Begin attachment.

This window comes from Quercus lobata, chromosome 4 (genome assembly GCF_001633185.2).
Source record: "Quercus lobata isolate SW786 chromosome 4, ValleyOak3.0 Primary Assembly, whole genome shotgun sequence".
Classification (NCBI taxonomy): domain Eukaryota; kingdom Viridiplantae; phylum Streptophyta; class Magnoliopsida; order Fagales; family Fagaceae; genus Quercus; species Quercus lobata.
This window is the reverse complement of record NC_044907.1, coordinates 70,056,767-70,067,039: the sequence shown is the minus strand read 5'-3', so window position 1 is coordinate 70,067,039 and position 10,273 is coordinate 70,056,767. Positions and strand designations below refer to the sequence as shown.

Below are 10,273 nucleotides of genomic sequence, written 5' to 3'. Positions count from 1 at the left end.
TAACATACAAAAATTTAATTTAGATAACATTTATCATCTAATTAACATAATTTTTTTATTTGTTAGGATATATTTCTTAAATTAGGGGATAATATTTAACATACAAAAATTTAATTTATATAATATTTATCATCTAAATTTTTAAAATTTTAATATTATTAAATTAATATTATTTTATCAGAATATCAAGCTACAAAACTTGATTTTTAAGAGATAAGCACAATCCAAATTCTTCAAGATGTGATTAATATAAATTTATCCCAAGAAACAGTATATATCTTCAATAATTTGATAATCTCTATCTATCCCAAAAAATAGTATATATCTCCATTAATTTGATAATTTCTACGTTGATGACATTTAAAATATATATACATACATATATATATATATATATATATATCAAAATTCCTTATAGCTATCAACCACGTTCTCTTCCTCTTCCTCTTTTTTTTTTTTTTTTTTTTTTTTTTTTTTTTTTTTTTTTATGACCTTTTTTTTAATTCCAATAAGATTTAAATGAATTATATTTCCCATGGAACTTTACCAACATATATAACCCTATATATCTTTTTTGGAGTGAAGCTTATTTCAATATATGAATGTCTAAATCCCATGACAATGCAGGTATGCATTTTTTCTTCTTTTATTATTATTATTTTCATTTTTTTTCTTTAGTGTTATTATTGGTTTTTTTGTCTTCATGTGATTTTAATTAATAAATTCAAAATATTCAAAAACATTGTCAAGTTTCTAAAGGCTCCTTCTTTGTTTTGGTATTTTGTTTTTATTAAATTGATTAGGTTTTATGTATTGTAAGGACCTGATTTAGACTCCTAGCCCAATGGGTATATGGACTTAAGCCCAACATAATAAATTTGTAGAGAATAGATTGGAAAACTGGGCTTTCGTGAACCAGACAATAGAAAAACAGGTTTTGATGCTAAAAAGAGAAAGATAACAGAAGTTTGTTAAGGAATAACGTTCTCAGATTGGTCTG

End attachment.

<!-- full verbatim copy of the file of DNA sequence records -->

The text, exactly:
This window comes from Quercus lobata, chromosome 4 (genome assembly GCF_001633185.2).
Source record: "Quercus lobata isolate SW786 chromosome 4, ValleyOak3.0 Primary Assembly, whole genome shotgun sequence".
Classification (NCBI taxonomy): domain Eukaryota; kingdom Viridiplantae; phylum Streptophyta; class Magnoliopsida; order Fagales; family Fagaceae; genus Quercus; species Quercus lobata.
This window is the reverse complement of record NC_044907.1, coordinates 70,056,767-70,067,039: the sequence shown is the minus strand read 5'-3', so window position 1 is coordinate 70,067,039 and position 10,273 is coordinate 70,056,767. Positions and strand designations below refer to the sequence as shown.

Below are 10,273 nucleotides of genomic sequence, written 5' to 3'. Positions count from 1 at the left end.
TAACATACAAAAATTTAATTTAGATAACATTTATCATCTAATTAACATAATTTTTTTATTTGTTAGGATATATTTCTTAAATTAGGGGATAATATTTAACATACAAAAATTTAATTTATATAATATTTATCATCTAAATTTTTAAAATTTTAATATTATTAAATTAATATTATTTTATCAGAATATCAAGCTACAAAACTTGATTTTTAAGAGATAAGCACAATCCAAATTCTTCAAGATGTGATTAATATAAATTTATCCCAAGAAACAGTATATATCTTCAATAATTTGATAATCTCTATCTATCCCAAAAAATAGTATATATCTCCATTAATTTGATAATTTCTACGTTGATGACATTTAAAATATATATACATACATATATATATATATATATATATATCAAAATTCCTTATAGCTATCAACCACGTTCTCTTCCTCTTCCTCTTTTTTTTTTTTTTTTTTTTTTTTTTTTTTTTTTTTTTTTATGACCTTTTTTTTAATTCCAATAAGATTTAAATGAATTATATTTCCCATGGAACTTTACCAACATATATAACCCTATATATCTTTTTTGGAGTGAAGCTTATTTCAATATATGAATGTCTAAATCCCATGACAATGCAGGTATGCATTTTTTCTTCTTTTATTATTATTATTTTCATTTTTTTTCTTTAGTGTTATTATTGGTTTTTTTGTCTTCATGTGATTTTAATTAATAAATTCAAAATATTCAAAAACATTGTCAAGTTTCTAAAGGCTCCTTCTTTGTTTTGGTATTTTGTTTTTATTAAATTGATTAGGTTTTATGTATTGTAAGGACCTGATTTAGACTCCTAGCCCAATGGGTATATGGACTTAAGCCCAACATAATAAATTTGTAGAGAATAGATTGGAAAACTGGGCTTTCGTGAACCAGACAATAGAAAAACAGGTTTTGATGCTAAAAAGAGAAAGATAACAGAAGTTTGTTAAGGAATAACGTTCTCAGATTGGTCTG